11 Am. J. Police 85 (1992)
The Modern Campus Police: An Analysis of Their Evolution, Structure, and Function

handle is hein.journals/ajpol11 and id is 171 raw text is: American Journal of Police Vol. 11, No. 2 1992 85

THE MODERN CAMPUS POLICE:
AN ANALYSIS OF THEIR EVOLUTION,
STRUCTURE, AND FUNCTION
John J. Sloan
University of Alabama-Birmingham
Although campus police have existed in various forms since the
turn of the century, police researchers have neglected any in-depth
study of this form of policing. Instead, the writings and practical ob-
servations of campus law enforcers have dominated the campus police
literature.
Bordner and Petersen (1983) explain this apparent lack of interest
in the campus police as the product of three major factors: (1) The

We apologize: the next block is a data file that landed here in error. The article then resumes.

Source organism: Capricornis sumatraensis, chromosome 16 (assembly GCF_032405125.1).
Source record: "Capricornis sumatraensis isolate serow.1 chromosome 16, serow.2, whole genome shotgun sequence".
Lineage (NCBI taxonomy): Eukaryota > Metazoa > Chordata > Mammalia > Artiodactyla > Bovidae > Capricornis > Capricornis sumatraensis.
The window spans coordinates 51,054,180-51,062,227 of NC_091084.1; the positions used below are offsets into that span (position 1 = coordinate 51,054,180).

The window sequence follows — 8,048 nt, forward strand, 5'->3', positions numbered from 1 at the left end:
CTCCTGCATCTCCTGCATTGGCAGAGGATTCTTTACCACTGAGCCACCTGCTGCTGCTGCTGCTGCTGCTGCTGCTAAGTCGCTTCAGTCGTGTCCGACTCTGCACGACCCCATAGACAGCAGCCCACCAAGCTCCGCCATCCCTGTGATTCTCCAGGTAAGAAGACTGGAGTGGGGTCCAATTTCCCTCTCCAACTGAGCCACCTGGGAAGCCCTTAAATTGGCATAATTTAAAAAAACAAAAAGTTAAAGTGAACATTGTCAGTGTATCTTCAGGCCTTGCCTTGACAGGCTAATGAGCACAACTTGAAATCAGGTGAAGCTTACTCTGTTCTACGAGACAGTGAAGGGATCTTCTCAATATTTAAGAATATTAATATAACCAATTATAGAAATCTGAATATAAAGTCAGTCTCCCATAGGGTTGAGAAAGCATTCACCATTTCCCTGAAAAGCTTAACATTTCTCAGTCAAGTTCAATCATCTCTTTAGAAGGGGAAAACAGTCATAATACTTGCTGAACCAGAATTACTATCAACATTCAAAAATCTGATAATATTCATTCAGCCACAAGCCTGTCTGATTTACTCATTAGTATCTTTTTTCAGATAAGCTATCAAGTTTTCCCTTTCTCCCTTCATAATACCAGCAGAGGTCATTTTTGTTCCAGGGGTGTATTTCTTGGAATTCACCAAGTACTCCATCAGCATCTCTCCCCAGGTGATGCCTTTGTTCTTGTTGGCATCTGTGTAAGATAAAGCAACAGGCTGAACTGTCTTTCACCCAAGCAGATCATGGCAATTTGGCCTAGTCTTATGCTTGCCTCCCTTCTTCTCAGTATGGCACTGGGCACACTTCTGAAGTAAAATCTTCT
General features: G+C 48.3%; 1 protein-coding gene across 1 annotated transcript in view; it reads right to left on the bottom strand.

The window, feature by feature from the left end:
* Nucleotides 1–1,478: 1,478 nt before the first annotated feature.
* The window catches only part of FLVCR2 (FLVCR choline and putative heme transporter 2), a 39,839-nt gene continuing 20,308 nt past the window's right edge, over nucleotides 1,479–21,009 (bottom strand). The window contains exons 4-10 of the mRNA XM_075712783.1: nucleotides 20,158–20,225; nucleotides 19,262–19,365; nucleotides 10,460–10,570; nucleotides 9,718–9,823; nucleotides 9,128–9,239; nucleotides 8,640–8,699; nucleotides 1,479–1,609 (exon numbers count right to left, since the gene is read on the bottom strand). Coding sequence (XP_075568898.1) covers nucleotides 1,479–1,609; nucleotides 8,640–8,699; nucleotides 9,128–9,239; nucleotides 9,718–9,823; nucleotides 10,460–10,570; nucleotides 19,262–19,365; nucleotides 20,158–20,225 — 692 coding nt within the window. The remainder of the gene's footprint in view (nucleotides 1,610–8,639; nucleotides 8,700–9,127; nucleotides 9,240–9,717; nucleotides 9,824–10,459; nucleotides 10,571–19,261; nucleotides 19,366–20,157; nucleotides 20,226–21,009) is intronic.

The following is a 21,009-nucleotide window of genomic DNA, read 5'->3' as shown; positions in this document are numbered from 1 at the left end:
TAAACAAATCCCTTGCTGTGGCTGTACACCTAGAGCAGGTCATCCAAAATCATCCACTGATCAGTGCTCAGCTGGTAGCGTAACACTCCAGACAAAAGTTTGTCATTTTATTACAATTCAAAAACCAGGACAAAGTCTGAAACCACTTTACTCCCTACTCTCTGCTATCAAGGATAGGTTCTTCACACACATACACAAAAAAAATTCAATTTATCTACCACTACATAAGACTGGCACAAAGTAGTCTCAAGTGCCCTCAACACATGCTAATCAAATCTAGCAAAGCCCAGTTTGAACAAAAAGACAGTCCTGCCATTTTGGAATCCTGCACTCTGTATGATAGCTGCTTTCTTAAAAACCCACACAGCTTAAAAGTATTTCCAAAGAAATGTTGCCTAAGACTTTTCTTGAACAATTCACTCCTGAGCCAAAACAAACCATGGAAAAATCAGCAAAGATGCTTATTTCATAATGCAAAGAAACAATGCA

campus protest literature of the 1960s and 1970s virtually ignored the
role of campus police in quelling student unrest (e.g., Dynes, 1972;
Flicker, 1969; Holmes, 1969; Stark, 1974); (2) The fact that, histori-
cally, campus police have been little more than custodians (Kassinger,
1971); and (3) The fact that modem campus police did not originate
until the late 1960s and early 1970s (Gelber, 1972).
This paper presents the results of a pilot study of campus police at
ten large universities located in the Midwest and the Southeast. The
paper begins with a historical analysis of the evolution of the campus
police, reviews the scholarly literature on the campus police, and pre-
sents the highlights of a descriptive analysis of a sample of campus po-
lice departments and officers. Finally, the striking similarities between
campus police and their municipal counterparts will be discussed.

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